Logical shift

classic Classic list List threaded Threaded
5 messages Options
Reply | Threaded
Open this post in threaded view
|

Logical shift

D Burgess-3
Forgive me if this has been previously noted:
The 5.3 manual says
>  All bitwise operations convert its operands to integers (see §3.4.3), operate on all bits of those integers, and result in an integer.
> Both right and left shifts fill the vacant bits with zeros.

In other words an "unsigned" shift or logical shift. No sign extension.

Lua 5.3.5  Copyright (C) 1994-2018 Lua.org, PUC-Rio
> string.format("0x%016x",(1<<63)>>8)
0x0080000000000000

Bash
# printf '0x%016x\n' $(( (1<<63)>>8 ))
0xff80000000000000

PHP
printf '0x%016x\n' $(( (1<<63)>>8 ))
0xff80000000000000

Perl
# perl -e 'printf "0x%016x\n",(1<<63)>>8'
0x0080000000000000

SQLite 3.29.0
sqlite> select printf('0x%016x',(1<<63)>>8);
0xff80000000000000

*I wish this was highlighted in the manual.*

What was the reasoning in choosing logical shift for >> rather than arithmetic?
It seems strange given that >> only operates on lua_integer and
lua_integer is by default a signed entity.
also note:
> string.format("%d , %d",(1<<63),(1<<63)//256)
-9223372036854775808 , -36028797018963968
> string.format("%d , %d",(1<<63),(1<<63)//(2^8))
-9223372036854775808 , -36028797018963968
> string.format("%d , %d",(1<<63),(1<<63)>>8)
-9223372036854775808 , 36028797018963968

Reply | Threaded
Open this post in threaded view
|

Re: Logical shift

Sean Conner
It was thus said that the Great D Burgess once stated:

> Forgive me if this has been previously noted:
> The 5.3 manual says
> >  All bitwise operations convert its operands to integers (see §3.4.3), operate on all bits of those integers, and result in an integer.
> > Both right and left shifts fill the vacant bits with zeros.
>
> In other words an "unsigned" shift or logical shift. No sign extension.
>
> Lua 5.3.5  Copyright (C) 1994-2018 Lua.org, PUC-Rio
> > string.format("0x%016x",(1<<63)>>8)
> 0x0080000000000000
>
> Bash
> # printf '0x%016x\n' $(( (1<<63)>>8 ))
> 0xff80000000000000
>
> PHP
> printf '0x%016x\n' $(( (1<<63)>>8 ))
> 0xff80000000000000
>
> Perl
> # perl -e 'printf "0x%016x\n",(1<<63)>>8'
> 0x0080000000000000
>
> SQLite 3.29.0
> sqlite> select printf('0x%016x',(1<<63)>>8);
> 0xff80000000000000
>
> *I wish this was highlighted in the manual.*
>
> What was the reasoning in choosing logical shift for >> rather than arithmetic?

  From the C89 standard (ISO/IEC 9899:1990), section 6.3.7 (emphasis added):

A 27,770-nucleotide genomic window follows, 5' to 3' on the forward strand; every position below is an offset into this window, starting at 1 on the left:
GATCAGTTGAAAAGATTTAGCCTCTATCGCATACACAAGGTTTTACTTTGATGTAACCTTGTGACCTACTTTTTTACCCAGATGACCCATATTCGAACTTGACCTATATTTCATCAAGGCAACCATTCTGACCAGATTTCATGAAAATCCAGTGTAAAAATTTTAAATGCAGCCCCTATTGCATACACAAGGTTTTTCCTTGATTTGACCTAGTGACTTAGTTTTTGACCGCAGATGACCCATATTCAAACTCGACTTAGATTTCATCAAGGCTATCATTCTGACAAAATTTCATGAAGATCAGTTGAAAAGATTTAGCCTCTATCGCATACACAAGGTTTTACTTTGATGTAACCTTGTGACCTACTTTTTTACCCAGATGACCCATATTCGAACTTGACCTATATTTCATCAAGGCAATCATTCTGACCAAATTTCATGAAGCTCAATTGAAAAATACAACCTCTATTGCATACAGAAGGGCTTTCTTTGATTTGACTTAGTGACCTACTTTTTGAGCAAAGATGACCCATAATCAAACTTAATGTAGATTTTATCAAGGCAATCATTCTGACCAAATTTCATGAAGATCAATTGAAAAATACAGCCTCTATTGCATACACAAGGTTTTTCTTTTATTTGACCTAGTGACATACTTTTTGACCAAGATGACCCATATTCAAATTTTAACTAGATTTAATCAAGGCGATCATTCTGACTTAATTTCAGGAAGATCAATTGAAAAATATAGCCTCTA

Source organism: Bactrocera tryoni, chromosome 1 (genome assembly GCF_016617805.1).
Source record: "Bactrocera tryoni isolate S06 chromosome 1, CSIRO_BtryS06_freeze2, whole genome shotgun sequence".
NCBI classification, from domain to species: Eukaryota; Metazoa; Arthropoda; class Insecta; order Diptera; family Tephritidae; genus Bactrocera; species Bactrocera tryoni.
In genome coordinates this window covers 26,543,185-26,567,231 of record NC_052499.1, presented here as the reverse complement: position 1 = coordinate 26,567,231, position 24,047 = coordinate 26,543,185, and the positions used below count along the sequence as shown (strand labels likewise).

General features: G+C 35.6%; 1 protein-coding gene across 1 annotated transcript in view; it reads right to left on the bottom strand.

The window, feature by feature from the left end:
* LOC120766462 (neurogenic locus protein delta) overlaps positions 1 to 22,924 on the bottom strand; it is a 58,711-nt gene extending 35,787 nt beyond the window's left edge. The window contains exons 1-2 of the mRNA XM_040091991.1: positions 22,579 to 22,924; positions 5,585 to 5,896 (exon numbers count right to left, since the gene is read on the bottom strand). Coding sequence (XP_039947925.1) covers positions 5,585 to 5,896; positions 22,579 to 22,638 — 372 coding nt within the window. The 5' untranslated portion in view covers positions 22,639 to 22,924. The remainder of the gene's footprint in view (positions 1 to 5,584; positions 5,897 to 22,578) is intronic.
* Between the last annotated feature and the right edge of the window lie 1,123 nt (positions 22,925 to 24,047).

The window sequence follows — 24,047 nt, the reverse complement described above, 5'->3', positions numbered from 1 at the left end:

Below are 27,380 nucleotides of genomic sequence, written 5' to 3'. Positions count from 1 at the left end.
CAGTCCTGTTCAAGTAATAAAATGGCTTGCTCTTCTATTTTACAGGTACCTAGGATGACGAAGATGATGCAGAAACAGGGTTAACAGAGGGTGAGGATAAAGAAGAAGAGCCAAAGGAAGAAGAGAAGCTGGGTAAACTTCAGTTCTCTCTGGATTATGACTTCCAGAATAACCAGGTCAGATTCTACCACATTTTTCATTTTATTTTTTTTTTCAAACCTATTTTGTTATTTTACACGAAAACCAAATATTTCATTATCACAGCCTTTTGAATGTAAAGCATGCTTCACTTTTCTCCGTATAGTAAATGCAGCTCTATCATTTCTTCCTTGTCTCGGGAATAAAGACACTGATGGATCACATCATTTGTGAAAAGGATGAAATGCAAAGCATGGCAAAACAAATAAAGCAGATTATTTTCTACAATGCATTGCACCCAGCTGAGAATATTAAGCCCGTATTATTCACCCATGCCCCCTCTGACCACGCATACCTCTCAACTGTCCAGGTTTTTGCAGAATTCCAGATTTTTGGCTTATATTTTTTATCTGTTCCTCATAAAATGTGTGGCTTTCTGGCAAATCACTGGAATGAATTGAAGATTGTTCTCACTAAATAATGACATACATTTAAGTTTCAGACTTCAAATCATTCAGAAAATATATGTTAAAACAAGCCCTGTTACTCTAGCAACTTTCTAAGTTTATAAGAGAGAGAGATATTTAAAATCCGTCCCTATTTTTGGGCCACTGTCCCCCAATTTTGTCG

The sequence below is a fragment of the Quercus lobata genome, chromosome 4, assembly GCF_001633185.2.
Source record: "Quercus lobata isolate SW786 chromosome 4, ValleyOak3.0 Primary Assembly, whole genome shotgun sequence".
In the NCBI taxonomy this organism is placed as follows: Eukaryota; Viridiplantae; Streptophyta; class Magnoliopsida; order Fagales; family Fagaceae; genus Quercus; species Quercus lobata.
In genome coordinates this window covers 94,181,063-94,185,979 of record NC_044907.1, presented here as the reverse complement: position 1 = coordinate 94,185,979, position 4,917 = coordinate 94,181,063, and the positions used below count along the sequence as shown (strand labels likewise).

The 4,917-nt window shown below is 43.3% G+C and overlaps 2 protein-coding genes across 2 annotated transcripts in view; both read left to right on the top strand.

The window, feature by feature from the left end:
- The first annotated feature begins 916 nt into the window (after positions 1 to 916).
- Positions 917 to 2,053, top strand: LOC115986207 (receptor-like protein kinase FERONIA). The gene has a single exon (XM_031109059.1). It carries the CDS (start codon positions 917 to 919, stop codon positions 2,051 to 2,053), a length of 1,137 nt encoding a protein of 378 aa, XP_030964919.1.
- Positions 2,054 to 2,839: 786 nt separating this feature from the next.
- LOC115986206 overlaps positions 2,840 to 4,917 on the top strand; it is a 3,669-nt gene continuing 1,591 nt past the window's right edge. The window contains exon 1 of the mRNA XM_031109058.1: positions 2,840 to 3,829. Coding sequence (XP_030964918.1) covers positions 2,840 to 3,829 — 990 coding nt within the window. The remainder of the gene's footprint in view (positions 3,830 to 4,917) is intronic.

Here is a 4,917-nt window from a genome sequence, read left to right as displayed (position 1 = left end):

The result of El >> E2 is El right-shifted E2 bit positions. If El
        has an unsigned type or if El has a signed type and a nonnegative
        value, the value of the result is the integral part of the quotient
        of El divided by the quantity, 2 raised to the power E2. If El has a
        signed type and a negative value, the resulting value is
        implementation-defined.
        ^^^^^^^^^^^^^^^^^^^^^^

  From that, I would assume that the only way to ensure consistent values
across all C compilers is to only do unsigned shifts.

  -spc


Reply | Threaded
Open this post in threaded view
|

Re: Logical shift

Jonathan Goble
On Sun, Oct 13, 2019 at 9:59 PM Sean Conner <[hidden email]> wrote:

>
> It was thus said that the Great D Burgess once stated:
> > Forgive me if this has been previously noted:
> > The 5.3 manual says
> > >  All bitwise operations convert its operands to integers (see §3.4.3), operate on all bits of those integers, and result in an integer.
> > > Both right and left shifts fill the vacant bits with zeros.
> >
> > In other words an "unsigned" shift or logical shift. No sign extension.
> >
> > Lua 5.3.5  Copyright (C) 1994-2018 Lua.org, PUC-Rio
> > > string.format("0x%016x",(1<<63)>>8)
> > 0x0080000000000000
> >
> > Bash
> > # printf '0x%016x\n' $(( (1<<63)>>8 ))
> > 0xff80000000000000
> >
> > PHP
> > printf '0x%016x\n' $(( (1<<63)>>8 ))
> > 0xff80000000000000
> >
> > Perl
> > # perl -e 'printf "0x%016x\n",(1<<63)>>8'
> > 0x0080000000000000
> >
> > SQLite 3.29.0
> > sqlite> select printf('0x%016x',(1<<63)>>8);
> > 0xff80000000000000
> >
> > *I wish this was highlighted in the manual.*
> >
> > What was the reasoning in choosing logical shift for >> rather than arithmetic?
>
>   From the C89 standard (ISO/IEC 9899:1990), section 6.3.7 (emphasis added):
>
>         The result of El >> E2 is El right-shifted E2 bit positions. If El
>         has an unsigned type or if El has a signed type and a nonnegative
>         value, the value of the result is the integral part of the quotient
>         of El divided by the quantity, 2 raised to the power E2. If El has a
>         signed type and a negative value, the resulting value is
>         implementation-defined.
>         ^^^^^^^^^^^^^^^^^^^^^^
>
>   From that, I would assume that the only way to ensure consistent values
> across all C compilers is to only do unsigned shifts.

The Lua VM implements shifts here:
https://github.com/lua/lua/blob/master/lvm.c#L673-L687

It took me a moment to understand that, but after looking at the intop
macro in lvm.h (https://github.com/lua/lua/blob/master/lvm.h#L61), it
casts the operands to unsigned before performing the operation
(https://github.com/lua/lua/blob/master/llimits.h#L129-L141).

I think it might be useful to offer both types of right shift. Perhaps
the arithmetic shift can be offered as the >>> operator?

Reply | Threaded
Open this post in threaded view
|

Re: Logical shift

D Burgess-4
> Perhaps the arithmetic shift can be offered as the >>> operator?
Excellent suggestion.

Reply | Threaded
Open this post in threaded view
|

Re: Logical shift

Egor Skriptunoff-2
On Mon, Oct 14, 2019 at 5:51 AM D Burgess wrote:
> Perhaps the arithmetic shift can be offered as the >>> operator?
Excellent suggestion.


(x >>> k) == (x >> k) - ((x & math.mininteger) >> (k-1))